# I haz a SpaceChem Mission Viewer

Well, that took a little longer than I anticipated. Anyway ...

One of the fun things about SpaceChem is that you can create your own missions and share them with others. For example, this is the one for my 'Fun With Water' mission.

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vv3q0whbmQ+IwBM5gVZB1XxutphUv02BWPYKBd+hTPGGxrlVJSQgNdLIHAKL29bQ2o/73Hj6U6
j+x8/uNkayy0q3GNevC/OsJk2y+pawRft5qDlNV6X0TWsNFl4V06o7jFghmcz9jAeww9JvEjfr
opM4Yc011T0VAy7kme/UT0CxJ6nGN6xLTMtW7CjC51IzcL7nJ/4CAOLy4jU1dorEehY11g0E/D
MPGztICR2zd6bzBSlwEAAA==

Unfortunately, you can't really tell what the mission is about until you import it. This can be a little tricky if you're not behind a computer on which SpaceChem is installed, like when you're at work. Oh wait, not when you're at work, obviously – because that'd be wrong. But my point is that you can't see what the code does if you're not at your usual computer.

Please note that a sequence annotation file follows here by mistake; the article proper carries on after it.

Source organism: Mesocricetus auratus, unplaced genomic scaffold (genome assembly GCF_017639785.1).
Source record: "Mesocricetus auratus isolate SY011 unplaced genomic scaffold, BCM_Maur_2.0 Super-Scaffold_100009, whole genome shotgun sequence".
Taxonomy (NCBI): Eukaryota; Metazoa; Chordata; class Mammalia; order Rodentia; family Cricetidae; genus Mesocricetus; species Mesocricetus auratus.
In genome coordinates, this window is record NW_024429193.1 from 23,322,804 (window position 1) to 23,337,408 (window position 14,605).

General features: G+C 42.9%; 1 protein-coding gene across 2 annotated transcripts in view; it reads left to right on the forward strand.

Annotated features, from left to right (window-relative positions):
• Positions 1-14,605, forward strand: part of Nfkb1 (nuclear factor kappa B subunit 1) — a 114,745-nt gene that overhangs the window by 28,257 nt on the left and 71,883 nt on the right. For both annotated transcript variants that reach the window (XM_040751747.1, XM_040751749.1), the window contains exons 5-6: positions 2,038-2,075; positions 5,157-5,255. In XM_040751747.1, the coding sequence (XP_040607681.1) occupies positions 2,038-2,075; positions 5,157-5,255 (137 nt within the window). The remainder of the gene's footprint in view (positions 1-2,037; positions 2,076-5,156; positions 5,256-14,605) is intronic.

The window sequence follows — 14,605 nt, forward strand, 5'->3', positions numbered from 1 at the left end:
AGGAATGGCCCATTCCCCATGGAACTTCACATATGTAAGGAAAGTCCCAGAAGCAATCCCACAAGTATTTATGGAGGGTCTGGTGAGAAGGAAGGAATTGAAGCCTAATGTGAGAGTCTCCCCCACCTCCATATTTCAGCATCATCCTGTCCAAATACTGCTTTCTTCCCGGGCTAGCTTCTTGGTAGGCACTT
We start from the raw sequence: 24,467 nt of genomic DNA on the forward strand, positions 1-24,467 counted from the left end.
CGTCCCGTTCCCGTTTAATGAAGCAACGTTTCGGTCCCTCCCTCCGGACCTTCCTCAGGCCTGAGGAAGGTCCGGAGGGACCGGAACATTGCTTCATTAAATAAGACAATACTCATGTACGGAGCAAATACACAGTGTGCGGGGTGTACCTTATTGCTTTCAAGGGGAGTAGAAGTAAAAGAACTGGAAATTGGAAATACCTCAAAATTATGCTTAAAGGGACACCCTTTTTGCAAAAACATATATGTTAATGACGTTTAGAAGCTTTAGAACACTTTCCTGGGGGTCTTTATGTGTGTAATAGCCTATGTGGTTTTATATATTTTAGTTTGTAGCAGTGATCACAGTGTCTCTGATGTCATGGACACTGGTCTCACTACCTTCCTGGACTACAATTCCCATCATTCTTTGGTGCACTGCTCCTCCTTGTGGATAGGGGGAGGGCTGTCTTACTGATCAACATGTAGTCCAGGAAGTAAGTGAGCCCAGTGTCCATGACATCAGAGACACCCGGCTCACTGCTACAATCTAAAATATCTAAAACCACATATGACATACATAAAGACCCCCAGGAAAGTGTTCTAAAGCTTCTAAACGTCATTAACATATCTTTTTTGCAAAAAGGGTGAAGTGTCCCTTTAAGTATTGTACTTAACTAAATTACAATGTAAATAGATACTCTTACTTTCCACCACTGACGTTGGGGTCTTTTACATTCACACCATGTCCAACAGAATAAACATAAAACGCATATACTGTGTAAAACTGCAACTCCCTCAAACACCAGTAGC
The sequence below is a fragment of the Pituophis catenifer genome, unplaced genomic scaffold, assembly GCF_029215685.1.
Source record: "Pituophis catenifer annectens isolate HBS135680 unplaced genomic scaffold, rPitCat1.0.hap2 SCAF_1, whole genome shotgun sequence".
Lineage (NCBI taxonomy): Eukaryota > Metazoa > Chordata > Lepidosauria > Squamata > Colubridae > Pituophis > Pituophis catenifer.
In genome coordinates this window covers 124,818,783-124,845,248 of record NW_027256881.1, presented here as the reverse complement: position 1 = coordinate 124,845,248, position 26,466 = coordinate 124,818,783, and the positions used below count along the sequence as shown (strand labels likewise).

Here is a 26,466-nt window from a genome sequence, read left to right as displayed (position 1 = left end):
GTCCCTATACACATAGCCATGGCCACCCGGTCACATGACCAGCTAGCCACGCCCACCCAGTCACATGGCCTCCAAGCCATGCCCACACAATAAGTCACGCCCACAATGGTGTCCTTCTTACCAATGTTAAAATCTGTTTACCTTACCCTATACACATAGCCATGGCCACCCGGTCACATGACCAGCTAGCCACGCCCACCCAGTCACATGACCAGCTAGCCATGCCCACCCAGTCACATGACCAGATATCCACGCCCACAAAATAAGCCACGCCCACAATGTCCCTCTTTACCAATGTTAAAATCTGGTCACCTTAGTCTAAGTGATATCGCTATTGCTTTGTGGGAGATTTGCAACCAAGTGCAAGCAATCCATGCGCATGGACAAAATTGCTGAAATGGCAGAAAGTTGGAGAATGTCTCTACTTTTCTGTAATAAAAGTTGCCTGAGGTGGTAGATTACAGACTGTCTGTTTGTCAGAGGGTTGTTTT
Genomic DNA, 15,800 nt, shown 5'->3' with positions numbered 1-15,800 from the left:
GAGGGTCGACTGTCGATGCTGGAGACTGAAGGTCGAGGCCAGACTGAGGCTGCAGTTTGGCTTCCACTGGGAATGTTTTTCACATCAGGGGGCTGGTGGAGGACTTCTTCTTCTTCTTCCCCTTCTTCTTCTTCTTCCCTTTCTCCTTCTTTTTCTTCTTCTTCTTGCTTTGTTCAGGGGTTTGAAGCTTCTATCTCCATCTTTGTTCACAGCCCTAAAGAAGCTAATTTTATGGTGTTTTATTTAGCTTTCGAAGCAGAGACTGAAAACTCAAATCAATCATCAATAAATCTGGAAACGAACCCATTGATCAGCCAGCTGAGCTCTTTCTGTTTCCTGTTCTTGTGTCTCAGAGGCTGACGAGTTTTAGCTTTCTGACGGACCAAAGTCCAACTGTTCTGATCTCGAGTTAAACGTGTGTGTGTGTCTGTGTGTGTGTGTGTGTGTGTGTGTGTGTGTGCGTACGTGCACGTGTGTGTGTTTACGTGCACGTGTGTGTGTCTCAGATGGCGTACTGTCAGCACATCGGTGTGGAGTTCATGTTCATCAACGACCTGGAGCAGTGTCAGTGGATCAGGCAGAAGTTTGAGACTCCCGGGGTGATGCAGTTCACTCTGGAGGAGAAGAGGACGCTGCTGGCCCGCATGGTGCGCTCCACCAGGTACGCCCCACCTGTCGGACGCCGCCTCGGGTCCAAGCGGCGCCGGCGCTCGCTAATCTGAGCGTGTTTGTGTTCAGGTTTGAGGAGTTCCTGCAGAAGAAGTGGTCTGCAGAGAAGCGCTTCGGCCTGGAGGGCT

until now ….

Presenting: my web-based SpaceChem mission viewer :D

# SpaceChem addendum : fun with ωater

I'm working on a little spacechem-related side project right now. Here's a small hint on what it's about.

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Hh8HHmmxVGO0eqXp3FAHIFlo+dpevTCpMz2ESDIKFeWu96tKpWnHPGoITGRUsgudietxL4/3/v
DU5oqXicsNfq4z0ZBPvrSBIX6VRol96YPt80oVf1lYldk5ooscu4EuKsZFk46FAZ7XusDjXITp
uAJVycbdFX3+G7IxnQBud/Mhl1MeCZhNmMRL8gocHZ+VtMy5wrewyofTOkZlZPmTxEW7yMNBTH
NulBRxryXGhS1CbQjl03pp1pAcm2L2jflImoAQAA

If you're familiar with the researchNet editor, you will notice something isn't quite right here. :)

# GCC 4.7 vs ARM assembly

In a recent bout of ‘They Changed It, Now It Sucks’, GCC 4.7 won't add interworking instructions to ARM assembly code unless you add a .type directive to the function boilerplate. Following some code from devkitARM 38 announcement:

@ section directive goes here.
@ code dirctive goes here.
.align  2
.global foo
.type   foo STT_FUNC                @ Add this line right here
foo:
@ etc